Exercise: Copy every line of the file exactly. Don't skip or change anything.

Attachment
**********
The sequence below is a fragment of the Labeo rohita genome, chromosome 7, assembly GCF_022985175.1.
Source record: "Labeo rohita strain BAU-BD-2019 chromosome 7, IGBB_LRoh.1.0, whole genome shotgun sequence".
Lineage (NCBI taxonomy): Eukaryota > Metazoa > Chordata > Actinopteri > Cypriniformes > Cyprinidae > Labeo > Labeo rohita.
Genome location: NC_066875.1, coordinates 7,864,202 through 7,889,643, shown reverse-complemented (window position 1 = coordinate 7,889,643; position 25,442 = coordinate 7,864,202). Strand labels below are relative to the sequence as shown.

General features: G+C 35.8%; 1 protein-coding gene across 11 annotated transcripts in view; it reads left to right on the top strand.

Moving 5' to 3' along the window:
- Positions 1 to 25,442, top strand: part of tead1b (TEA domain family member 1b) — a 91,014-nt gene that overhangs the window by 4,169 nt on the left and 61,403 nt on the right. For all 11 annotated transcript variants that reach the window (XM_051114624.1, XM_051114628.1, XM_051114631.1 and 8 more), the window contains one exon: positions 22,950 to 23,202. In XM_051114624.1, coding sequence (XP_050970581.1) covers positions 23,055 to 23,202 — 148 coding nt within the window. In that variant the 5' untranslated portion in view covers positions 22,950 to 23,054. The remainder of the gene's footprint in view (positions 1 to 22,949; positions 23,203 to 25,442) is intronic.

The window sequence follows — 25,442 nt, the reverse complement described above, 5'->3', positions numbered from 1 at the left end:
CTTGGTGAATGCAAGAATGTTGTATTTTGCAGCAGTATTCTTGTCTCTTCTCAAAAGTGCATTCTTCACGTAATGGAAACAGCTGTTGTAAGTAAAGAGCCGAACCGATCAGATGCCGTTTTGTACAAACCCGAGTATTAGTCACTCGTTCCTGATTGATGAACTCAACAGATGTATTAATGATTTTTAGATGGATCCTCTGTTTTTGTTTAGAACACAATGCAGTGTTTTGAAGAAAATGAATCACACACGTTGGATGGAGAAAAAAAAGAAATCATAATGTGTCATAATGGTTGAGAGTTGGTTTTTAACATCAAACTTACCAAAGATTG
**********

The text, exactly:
The sequence below is a fragment of the Labeo rohita genome, chromosome 7, assembly GCF_022985175.1.
Source record: "Labeo rohita strain BAU-BD-2019 chromosome 7, IGBB_LRoh.1.0, whole genome shotgun sequence".
Lineage (NCBI taxonomy): Eukaryota > Metazoa > Chordata > Actinopteri > Cypriniformes > Cyprinidae > Labeo > Labeo rohita.
Genome location: NC_066875.1, coordinates 7,864,202 through 7,889,643, shown reverse-complemented (window position 1 = coordinate 7,889,643; position 25,442 = coordinate 7,864,202). Strand labels below are relative to the sequence as shown.

General features: G+C 35.8%; 1 protein-coding gene across 11 annotated transcripts in view; it reads left to right on the top strand.

Moving 5' to 3' along the window:
- Positions 1 to 25,442, top strand: part of tead1b (TEA domain family member 1b) — a 91,014-nt gene that overhangs the window by 4,169 nt on the left and 61,403 nt on the right. For all 11 annotated transcript variants that reach the window (XM_051114624.1, XM_051114628.1, XM_051114631.1 and 8 more), the window contains one exon: positions 22,950 to 23,202. In XM_051114624.1, coding sequence (XP_050970581.1) covers positions 23,055 to 23,202 — 148 coding nt within the window. In that variant the 5' untranslated portion in view covers positions 22,950 to 23,054. The remainder of the gene's footprint in view (positions 1 to 22,949; positions 23,203 to 25,442) is intronic.

The window sequence follows — 25,442 nt, the reverse complement described above, 5'->3', positions numbered from 1 at the left end:
CTTGGTGAATGCAAGAATGTTGTATTTTGCAGCAGTATTCTTGTCTCTTCTCAAAAGTGCATTCTTCACGTAATGGAAACAGCTGTTGTAAGTAAAGAGCCGAACCGATCAGATGCCGTTTTGTACAAACCCGAGTATTAGTCACTCGTTCCTGATTGATGAACTCAACAGATGTATTAATGATTTTTAGATGGATCCTCTGTTTTTGTTTAGAACACAATGCAGTGTTTTGAAGAAAATGAATCACACACGTTGGATGGAGAAAAAAAAGAAATCATAATGTGTCATAATGGTTGAGAGTTGGTTTTTAACATCAAACTTACCAAAGATTG